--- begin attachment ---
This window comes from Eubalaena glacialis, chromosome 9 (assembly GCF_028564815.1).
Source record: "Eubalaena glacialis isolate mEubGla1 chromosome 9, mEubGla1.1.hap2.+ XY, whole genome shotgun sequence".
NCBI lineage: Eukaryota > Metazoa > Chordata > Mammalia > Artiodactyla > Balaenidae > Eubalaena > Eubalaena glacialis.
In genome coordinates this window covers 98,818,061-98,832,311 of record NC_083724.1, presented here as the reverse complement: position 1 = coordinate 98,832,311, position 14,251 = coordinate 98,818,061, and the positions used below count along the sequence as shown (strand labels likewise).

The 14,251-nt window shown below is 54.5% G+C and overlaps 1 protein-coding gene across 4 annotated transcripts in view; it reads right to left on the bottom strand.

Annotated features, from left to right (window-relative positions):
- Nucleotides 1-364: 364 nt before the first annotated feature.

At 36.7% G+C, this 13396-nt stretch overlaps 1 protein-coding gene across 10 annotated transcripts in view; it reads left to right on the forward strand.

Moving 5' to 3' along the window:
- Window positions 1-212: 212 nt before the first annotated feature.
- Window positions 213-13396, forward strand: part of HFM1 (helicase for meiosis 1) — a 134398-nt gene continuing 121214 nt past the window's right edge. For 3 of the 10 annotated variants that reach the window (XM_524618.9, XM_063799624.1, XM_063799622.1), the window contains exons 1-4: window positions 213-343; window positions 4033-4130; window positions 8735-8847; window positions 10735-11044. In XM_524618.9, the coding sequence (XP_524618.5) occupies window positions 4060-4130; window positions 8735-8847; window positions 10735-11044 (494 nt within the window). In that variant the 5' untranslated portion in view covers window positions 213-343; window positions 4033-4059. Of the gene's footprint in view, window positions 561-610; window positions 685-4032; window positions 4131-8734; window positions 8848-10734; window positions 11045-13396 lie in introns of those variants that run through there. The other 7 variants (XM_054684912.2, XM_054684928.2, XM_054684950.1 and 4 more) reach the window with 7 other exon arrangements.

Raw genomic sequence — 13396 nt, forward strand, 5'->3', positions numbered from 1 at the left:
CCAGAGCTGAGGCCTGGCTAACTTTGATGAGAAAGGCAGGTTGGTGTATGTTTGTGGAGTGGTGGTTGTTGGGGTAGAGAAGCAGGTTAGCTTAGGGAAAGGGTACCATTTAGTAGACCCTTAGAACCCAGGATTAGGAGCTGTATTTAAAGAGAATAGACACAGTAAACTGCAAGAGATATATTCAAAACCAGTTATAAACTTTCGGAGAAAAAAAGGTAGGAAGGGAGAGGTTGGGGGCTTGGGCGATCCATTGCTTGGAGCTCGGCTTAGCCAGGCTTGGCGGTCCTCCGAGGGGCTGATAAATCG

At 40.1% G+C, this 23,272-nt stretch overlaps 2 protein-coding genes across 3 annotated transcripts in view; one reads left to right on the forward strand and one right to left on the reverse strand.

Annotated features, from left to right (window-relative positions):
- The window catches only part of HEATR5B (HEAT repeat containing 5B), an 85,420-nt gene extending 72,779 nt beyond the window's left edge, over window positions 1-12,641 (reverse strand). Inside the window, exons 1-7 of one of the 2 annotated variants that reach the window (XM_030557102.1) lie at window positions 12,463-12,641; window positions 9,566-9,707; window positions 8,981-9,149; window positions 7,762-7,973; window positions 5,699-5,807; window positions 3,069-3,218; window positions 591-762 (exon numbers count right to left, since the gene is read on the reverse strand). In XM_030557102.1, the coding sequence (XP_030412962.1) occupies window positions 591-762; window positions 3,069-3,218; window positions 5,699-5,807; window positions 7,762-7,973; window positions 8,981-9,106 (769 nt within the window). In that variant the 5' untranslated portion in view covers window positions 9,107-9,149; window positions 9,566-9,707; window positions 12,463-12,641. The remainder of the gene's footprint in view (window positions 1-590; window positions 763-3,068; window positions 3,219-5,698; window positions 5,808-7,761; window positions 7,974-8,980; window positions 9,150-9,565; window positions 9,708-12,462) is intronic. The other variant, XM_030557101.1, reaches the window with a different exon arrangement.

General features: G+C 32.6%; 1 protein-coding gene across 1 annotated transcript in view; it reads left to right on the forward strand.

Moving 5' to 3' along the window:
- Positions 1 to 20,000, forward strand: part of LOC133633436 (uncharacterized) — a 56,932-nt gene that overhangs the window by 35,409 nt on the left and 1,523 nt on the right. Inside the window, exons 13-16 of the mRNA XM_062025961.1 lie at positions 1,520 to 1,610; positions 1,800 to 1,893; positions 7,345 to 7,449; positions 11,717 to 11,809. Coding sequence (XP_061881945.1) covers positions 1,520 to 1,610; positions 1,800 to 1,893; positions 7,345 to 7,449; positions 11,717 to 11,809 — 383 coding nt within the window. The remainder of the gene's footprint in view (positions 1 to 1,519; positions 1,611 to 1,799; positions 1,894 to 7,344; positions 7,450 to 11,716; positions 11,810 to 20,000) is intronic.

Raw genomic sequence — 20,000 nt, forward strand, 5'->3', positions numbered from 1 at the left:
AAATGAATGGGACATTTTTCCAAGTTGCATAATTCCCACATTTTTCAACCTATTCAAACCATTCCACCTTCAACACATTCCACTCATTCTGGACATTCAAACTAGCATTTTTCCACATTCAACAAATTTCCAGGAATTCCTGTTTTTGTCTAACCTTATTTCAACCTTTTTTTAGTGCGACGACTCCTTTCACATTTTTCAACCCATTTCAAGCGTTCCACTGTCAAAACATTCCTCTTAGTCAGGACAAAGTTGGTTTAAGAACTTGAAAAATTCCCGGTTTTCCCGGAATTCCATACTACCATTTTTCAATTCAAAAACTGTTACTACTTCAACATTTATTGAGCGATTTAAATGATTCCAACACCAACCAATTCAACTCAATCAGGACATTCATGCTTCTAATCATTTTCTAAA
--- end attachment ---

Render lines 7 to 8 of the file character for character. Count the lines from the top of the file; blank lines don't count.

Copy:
- Nucleotides 1-364: 364 nt before the first annotated feature.

At 36.7% G+C, this 13396-nt stretch overlaps 1 protein-coding gene across 10 annotated transcripts in view; it reads left to right on the forward strand.